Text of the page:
By: Windlass Steelcrafts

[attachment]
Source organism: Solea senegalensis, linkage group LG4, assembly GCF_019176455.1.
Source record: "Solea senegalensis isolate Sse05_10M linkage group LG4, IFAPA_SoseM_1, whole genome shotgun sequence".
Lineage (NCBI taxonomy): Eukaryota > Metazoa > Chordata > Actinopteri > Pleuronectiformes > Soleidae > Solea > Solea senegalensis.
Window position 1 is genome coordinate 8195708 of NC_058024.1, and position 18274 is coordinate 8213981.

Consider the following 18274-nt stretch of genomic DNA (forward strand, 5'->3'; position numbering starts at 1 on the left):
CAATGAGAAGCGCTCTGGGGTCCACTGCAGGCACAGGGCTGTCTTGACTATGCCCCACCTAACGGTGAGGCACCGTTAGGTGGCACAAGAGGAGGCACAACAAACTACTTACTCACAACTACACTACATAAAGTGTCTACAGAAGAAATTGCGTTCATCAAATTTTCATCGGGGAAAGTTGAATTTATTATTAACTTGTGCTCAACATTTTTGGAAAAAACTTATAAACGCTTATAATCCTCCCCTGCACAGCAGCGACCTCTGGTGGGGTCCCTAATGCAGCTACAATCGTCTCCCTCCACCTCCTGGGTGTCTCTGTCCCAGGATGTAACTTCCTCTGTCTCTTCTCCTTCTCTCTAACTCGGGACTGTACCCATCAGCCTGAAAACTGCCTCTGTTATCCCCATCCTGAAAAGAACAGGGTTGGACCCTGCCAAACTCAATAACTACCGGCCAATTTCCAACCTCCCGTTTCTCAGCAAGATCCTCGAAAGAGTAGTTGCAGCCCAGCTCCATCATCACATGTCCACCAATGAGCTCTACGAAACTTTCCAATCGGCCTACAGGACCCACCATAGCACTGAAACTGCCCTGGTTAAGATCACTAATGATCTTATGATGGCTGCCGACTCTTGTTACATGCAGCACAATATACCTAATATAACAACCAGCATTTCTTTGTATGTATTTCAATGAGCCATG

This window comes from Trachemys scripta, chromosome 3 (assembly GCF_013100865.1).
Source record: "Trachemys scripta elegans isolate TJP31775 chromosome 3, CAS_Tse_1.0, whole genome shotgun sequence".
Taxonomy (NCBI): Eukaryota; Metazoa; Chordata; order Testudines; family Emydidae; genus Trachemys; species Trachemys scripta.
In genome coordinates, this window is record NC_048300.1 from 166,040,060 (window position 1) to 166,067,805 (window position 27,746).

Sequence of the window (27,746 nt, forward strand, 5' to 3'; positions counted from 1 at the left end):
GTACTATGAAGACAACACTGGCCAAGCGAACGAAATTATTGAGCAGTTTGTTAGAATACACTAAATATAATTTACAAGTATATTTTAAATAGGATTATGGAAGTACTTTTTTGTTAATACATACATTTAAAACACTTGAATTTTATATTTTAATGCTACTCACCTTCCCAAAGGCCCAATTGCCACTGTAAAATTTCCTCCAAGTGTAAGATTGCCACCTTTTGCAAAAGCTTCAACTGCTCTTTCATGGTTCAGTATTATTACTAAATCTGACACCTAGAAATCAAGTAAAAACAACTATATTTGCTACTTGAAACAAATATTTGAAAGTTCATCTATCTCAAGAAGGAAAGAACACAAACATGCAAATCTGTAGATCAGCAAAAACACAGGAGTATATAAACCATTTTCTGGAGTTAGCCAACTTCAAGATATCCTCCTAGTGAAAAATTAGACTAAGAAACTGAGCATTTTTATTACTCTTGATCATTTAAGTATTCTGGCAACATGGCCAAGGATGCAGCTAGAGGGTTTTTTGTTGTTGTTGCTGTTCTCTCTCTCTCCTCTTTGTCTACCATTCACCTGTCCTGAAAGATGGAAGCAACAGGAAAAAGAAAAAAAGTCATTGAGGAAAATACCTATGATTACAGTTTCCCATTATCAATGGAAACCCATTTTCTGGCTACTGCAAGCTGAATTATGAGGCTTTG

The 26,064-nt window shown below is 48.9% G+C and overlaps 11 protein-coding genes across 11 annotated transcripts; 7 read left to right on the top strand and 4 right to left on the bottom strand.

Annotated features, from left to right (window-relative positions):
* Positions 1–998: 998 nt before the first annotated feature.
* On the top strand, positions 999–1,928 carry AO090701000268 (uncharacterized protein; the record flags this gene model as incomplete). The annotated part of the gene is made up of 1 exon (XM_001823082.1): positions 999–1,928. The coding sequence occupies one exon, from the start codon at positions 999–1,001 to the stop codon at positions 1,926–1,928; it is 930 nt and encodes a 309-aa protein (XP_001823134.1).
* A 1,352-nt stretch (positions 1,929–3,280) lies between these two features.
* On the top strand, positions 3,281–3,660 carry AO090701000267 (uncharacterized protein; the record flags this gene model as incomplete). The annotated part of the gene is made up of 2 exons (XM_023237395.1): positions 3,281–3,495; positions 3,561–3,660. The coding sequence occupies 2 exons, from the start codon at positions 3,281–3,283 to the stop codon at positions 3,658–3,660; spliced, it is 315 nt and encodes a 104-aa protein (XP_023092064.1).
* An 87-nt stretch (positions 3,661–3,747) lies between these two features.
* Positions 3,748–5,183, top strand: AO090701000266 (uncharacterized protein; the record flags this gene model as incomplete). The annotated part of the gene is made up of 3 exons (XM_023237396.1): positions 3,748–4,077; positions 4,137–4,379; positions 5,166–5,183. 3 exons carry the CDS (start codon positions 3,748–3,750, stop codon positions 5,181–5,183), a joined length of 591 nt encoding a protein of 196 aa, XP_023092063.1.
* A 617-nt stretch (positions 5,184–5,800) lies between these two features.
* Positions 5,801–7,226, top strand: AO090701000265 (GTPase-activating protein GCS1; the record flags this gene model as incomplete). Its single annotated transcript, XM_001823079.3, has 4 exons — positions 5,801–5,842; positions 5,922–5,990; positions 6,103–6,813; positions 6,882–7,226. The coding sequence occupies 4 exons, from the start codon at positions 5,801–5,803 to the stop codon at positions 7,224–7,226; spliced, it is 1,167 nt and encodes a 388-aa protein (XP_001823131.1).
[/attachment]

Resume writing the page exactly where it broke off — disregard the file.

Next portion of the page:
Although its prevalence in Medieval art testifies to its popularity, very few original falchions still exist. This rarity of surviving specimens may be more proof of its popularity; most of the falchions were used up in battle! Although the double-edged sword gets most of the press, the single-edged falchion was favored by a great many knights and men at arms. The wide cutting blade was quite effective against mail (although armor was being improved by plate additions, only the very wealthy could afford it). Although the falchion was intended primarily to be a cutting weapon, the development of the point was not ignored. This example has a very strong point that would probably penetrate mail with hard thrust or stab. A well-designed functional sword. The blade is tempered steel, the guard and pommel are both steel, and the grip is wood, covered with leather. Complete with leather scabbard. Circa 1300-1350.
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